(CNSNews.com) - Republican George W Bush is thanking Virginia, North Dakota, and Washington state for decisive victories in Tuesday's contests.
"We are one step closer to victory," he said as the returns came in. "One step closer to a united party, and the Clinton-Gore administration is one step closer to the exit door."
In the Virginia primary, with all of the precincts reporting, Bush defeated Arizona Sen. John McCain 53-44 percent (Bush, 350,185 votes; McCain, 290,779). Alan Keyes had 20,294 votes, or 3 percent of the total.
Bush seized on his strong showing in Virginia to note that "the voters of Virginia rejected the politics of pitting one religion against another," a reference to his rival McCain, who has seized on Bush's recent visit to Bob Jones University in South Carolina to paint Bush as "anti-Catholic."
Bush said, "This campaign is winning and we're doing it the right way. We are uniting our party without abandoning our principles. We are expanding our base without destroying our foundations."
On Monday in Virginia Beach, McCain alienated many Christian conservatives by comparing their bosses to union leaders, bent on preserving power and prestige. Although his message bombed in conservative Virginia, McCain obviously expects it to attract Democrats and independents in the "Super Tuesday" round of primaries on March 7.
In North Dakota, with 100 percent of districts reporting, Bush had 6,865 votes, or 76 percent, and McCain had 1,717 votes, or 19 percent. Keyes had 481 votes, or 5 percent.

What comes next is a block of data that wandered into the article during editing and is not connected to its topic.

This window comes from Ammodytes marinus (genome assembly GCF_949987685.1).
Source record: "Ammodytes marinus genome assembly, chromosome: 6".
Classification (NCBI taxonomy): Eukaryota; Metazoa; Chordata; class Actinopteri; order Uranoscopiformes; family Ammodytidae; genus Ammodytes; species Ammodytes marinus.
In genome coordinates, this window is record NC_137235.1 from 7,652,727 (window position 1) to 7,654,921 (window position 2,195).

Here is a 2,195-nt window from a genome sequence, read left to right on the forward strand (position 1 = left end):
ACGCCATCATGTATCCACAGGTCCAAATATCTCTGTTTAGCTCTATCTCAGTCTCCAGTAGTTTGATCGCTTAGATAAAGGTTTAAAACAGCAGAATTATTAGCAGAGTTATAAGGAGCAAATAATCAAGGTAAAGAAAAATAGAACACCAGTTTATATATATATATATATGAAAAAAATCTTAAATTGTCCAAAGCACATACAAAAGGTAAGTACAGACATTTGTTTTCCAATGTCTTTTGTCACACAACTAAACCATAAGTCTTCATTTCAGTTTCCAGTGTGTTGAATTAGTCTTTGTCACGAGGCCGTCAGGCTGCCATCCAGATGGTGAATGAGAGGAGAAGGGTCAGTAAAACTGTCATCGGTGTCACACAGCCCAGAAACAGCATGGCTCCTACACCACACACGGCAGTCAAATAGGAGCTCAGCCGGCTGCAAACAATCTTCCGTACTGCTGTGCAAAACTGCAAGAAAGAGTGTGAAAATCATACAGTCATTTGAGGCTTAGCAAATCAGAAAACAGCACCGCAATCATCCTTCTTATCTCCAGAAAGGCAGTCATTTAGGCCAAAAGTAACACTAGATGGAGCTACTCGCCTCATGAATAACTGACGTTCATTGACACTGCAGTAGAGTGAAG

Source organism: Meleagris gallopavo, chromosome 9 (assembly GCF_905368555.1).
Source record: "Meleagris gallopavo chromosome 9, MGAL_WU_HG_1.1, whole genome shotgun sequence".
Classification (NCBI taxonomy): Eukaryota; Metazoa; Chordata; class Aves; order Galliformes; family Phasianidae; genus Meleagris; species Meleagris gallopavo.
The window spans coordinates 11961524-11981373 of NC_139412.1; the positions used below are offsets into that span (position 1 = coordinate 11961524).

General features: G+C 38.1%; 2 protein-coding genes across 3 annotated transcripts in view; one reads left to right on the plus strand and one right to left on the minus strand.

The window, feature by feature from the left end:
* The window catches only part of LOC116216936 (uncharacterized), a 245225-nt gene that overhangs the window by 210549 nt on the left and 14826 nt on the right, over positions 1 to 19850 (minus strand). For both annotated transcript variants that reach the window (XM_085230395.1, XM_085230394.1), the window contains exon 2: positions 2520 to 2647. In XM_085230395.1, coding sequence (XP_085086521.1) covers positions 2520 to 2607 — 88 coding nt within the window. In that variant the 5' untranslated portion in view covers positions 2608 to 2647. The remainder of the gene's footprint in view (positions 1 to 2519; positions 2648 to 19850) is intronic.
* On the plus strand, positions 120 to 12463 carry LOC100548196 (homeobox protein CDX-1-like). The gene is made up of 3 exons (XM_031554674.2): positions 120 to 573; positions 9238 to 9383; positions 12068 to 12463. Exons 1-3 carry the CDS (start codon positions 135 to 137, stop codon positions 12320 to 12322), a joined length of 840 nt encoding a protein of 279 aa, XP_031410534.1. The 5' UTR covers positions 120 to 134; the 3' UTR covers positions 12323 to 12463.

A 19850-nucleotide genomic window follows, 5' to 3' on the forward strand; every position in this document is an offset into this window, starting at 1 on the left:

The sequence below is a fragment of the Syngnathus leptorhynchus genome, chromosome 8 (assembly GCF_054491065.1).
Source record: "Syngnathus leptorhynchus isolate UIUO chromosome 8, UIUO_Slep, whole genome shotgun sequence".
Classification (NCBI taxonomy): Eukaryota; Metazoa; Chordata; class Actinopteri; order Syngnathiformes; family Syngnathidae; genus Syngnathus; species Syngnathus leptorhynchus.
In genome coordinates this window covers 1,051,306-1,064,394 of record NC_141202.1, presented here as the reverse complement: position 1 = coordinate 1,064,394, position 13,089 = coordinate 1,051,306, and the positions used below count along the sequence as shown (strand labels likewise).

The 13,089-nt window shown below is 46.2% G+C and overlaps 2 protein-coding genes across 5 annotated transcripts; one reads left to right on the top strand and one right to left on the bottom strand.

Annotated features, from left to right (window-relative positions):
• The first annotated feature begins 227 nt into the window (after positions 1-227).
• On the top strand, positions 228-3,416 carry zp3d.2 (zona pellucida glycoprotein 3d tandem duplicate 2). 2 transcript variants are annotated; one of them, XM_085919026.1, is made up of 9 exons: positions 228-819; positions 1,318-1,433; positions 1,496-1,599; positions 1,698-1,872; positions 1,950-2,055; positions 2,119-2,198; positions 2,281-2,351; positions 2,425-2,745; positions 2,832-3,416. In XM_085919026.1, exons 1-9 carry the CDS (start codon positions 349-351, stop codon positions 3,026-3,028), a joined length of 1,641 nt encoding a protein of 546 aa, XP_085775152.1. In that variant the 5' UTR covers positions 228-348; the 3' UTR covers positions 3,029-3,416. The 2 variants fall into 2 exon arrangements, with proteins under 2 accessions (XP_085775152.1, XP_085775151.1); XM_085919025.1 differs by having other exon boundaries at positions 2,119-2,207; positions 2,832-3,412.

And in Washington state, with 98 percent of precincts reporting, Bush had 214,611 votes, or 58 percent, and McCain had 141,151 votes, or 38 percent. Keyes had 8,955 votes, or 2 percent.
A relaxed-sounding Bush told his supporters, "We are winning the debate of substance - the contest of ideas. Republicans and independents are rallying to our cause because we are speaking to their hopes. Voters are responding to our compassionate conservative agenda and my record as a reformer with results."
Bush has now regained the lead in delegates, too. After Tuesday's clean sweep, he now has 170 delegates toward the total of 1,034 he needs to win the GOP nomination. McCain has 105 delegates and Keyes has 5.
McCain told reporters on his campaign bus, "We'll look forward to Super Tuesday when we have a broad cross section of Americans all voting on that same day." According to the polls, McCain leads in some northeastern states.
On the Democratic side, Vice President Al Gore scored an overwhelming victory in the Washington state primary, stopping Bill Bradley's all-out effort to make headway in his faltering presidential campaign. Although no delegates were at stake, the Gore victory costs Bradley some badly needed momentum.
"This is really a sweet, sweet victory," Gore said in a conference call to his Washington supporters. "We climbed another mountain tonight."
Bradley reportedly has refused the advice of some supporters that he should drop out of the race. He told reporters that "March 7 [Super Tuesday] is the takeoff time for this campaign."